FREEDOM OR ANARCHY,Campaign of Conscience

↑ Grab this Headline Animator

The Free Thought Project,The Daily Sheeple & FREEDOM OR ANARCHY Campaign of Conscience are dedicated to holding those who claim authority over our lives accountable. “Each of us has a unique part to play in the healing of the world.”
“Every record has been destroyed or falsified, every book rewritten, every picture has been repainted, every statue and street building has been renamed, every date has been altered. And the process is continuing day by day and minute by minute. History has stopped. Nothing exists except an endless present in which the Party is always right.” - George Orwell, 1984

"Until the philosophy which holds one race superior and another inferior is finally and permanently discredited and abandoned, everywhere is war and until there are no longer first-class and second-class citizens of any nation, until the color of a man's skin is of no more significance than the color of his eyes. And until the basic human rights are equally guaranteed to all without regard to race, there is war. And until that day, the dream of lasting peace, world citizenship, rule of international morality, will remain but a fleeting illusion to be pursued, but never attained... now everywhere is war." - - Haile Selassie I of Ethiopia - Popularized by Bob Marley in the song War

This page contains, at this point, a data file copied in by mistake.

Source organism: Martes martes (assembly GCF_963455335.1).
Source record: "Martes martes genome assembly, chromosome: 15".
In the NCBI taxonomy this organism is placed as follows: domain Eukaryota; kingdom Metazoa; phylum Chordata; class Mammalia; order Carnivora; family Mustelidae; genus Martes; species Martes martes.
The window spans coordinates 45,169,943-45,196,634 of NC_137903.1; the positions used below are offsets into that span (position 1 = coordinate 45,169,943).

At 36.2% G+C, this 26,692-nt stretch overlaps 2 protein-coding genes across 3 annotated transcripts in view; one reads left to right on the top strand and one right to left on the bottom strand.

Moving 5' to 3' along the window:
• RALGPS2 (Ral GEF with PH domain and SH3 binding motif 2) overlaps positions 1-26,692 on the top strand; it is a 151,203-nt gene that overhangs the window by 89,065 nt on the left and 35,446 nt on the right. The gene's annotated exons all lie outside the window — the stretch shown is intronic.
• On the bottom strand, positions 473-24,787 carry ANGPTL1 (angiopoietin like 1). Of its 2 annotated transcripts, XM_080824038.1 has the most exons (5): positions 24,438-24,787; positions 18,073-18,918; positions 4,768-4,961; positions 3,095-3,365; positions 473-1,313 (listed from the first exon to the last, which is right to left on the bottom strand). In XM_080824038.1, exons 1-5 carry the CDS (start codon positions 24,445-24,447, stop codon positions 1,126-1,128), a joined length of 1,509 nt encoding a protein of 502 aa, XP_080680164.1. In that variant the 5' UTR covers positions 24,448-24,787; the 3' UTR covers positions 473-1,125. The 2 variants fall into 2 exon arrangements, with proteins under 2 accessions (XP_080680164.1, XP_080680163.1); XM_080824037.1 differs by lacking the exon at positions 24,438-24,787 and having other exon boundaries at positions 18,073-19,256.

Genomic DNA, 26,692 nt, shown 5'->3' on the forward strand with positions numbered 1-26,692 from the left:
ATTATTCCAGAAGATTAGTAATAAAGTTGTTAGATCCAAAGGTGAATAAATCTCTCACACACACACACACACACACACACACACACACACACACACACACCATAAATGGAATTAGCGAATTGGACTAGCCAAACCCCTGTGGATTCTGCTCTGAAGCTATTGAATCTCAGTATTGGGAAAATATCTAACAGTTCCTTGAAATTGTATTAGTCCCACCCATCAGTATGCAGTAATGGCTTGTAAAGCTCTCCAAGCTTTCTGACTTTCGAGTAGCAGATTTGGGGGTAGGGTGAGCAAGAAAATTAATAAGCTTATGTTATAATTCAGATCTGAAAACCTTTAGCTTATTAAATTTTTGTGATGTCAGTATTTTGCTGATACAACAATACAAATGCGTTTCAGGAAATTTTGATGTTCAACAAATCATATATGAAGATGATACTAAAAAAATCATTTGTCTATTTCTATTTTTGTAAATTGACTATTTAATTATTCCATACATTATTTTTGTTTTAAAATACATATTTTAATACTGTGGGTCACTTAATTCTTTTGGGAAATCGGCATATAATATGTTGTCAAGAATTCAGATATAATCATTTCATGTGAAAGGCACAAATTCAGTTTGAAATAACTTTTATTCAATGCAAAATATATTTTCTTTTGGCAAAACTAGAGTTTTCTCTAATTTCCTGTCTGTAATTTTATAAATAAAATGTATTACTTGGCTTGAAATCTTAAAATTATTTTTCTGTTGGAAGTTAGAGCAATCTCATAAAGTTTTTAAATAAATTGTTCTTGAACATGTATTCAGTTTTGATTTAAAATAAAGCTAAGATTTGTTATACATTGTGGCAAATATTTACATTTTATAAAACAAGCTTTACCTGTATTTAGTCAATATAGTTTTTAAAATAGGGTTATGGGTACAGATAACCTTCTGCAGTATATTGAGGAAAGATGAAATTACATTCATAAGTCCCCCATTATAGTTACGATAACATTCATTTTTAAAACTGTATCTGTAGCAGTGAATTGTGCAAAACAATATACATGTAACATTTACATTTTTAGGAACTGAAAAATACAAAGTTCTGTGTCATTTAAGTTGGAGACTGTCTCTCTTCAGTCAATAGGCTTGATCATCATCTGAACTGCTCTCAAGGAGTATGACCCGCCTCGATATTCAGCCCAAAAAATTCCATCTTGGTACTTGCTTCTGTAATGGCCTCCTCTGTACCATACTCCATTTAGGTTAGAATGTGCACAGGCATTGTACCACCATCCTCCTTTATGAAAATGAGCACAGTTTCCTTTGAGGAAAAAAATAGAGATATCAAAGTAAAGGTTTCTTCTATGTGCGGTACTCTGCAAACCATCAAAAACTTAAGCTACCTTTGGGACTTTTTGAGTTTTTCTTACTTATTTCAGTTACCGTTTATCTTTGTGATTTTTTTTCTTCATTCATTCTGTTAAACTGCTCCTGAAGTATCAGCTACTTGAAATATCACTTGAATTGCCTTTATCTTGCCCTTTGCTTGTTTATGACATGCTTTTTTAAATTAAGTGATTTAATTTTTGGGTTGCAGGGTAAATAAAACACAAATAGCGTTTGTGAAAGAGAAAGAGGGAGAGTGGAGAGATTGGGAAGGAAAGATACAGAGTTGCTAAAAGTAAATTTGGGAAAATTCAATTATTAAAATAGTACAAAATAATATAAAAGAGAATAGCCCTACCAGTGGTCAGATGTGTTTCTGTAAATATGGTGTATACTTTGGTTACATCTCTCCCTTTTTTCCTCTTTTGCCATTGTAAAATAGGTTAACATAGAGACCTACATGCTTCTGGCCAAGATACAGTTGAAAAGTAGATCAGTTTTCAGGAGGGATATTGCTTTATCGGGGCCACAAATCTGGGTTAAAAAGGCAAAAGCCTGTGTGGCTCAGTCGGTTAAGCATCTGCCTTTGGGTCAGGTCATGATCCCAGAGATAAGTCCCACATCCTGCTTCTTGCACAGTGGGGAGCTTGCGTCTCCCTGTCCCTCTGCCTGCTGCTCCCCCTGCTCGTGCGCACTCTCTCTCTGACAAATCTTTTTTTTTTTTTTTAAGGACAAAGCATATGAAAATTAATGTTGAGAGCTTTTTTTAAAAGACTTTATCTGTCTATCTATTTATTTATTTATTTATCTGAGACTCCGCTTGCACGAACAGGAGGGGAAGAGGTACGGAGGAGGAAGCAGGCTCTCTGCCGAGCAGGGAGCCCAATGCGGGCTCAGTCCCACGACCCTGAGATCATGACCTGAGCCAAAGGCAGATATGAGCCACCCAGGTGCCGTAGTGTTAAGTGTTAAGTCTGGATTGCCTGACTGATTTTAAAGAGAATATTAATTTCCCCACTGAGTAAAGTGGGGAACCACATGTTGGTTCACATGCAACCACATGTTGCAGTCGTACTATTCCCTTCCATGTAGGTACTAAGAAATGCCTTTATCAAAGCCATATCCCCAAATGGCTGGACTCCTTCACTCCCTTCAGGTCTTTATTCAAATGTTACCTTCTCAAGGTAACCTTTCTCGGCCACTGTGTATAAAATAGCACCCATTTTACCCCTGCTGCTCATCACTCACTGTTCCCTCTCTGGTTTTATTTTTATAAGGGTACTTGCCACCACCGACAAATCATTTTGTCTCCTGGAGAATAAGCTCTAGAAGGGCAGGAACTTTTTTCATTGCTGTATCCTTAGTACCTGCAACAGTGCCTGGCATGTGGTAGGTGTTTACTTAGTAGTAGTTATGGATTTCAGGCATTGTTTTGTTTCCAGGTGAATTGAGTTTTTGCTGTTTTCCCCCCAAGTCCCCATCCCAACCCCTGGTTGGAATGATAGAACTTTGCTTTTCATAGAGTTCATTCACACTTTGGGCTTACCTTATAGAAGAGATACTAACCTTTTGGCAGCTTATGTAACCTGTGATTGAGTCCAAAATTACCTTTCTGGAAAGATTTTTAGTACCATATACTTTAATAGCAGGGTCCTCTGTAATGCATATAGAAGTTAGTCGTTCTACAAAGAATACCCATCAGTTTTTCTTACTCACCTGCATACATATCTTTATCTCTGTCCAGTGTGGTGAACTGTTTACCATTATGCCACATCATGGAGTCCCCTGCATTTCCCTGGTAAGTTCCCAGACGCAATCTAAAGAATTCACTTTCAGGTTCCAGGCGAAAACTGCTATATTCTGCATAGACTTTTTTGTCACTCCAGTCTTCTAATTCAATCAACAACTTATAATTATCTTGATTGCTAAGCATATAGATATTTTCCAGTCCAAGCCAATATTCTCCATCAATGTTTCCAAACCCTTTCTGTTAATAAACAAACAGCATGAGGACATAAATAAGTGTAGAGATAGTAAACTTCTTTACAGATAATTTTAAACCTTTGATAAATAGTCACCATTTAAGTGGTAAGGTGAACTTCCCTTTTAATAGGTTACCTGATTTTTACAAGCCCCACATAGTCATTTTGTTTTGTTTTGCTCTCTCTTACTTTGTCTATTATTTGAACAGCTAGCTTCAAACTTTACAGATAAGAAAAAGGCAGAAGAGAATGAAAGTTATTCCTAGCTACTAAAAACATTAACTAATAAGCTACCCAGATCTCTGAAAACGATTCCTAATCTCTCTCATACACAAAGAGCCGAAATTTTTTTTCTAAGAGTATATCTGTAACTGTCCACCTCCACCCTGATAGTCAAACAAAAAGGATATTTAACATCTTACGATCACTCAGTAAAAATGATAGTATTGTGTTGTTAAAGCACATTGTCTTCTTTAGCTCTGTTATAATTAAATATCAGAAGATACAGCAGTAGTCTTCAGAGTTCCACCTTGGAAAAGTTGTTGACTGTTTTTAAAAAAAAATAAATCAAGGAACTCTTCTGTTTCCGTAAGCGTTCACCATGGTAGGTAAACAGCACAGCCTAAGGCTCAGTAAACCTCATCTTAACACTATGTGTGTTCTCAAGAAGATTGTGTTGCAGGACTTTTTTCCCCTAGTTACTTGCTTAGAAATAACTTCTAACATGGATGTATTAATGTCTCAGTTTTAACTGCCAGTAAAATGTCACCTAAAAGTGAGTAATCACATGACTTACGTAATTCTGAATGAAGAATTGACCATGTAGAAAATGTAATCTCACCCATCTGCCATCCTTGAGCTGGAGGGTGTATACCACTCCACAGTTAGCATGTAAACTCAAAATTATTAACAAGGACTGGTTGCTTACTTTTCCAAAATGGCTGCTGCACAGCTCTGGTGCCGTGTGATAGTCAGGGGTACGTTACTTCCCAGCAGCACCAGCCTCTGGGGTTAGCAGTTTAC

STEALING FROM THE CITIZENRY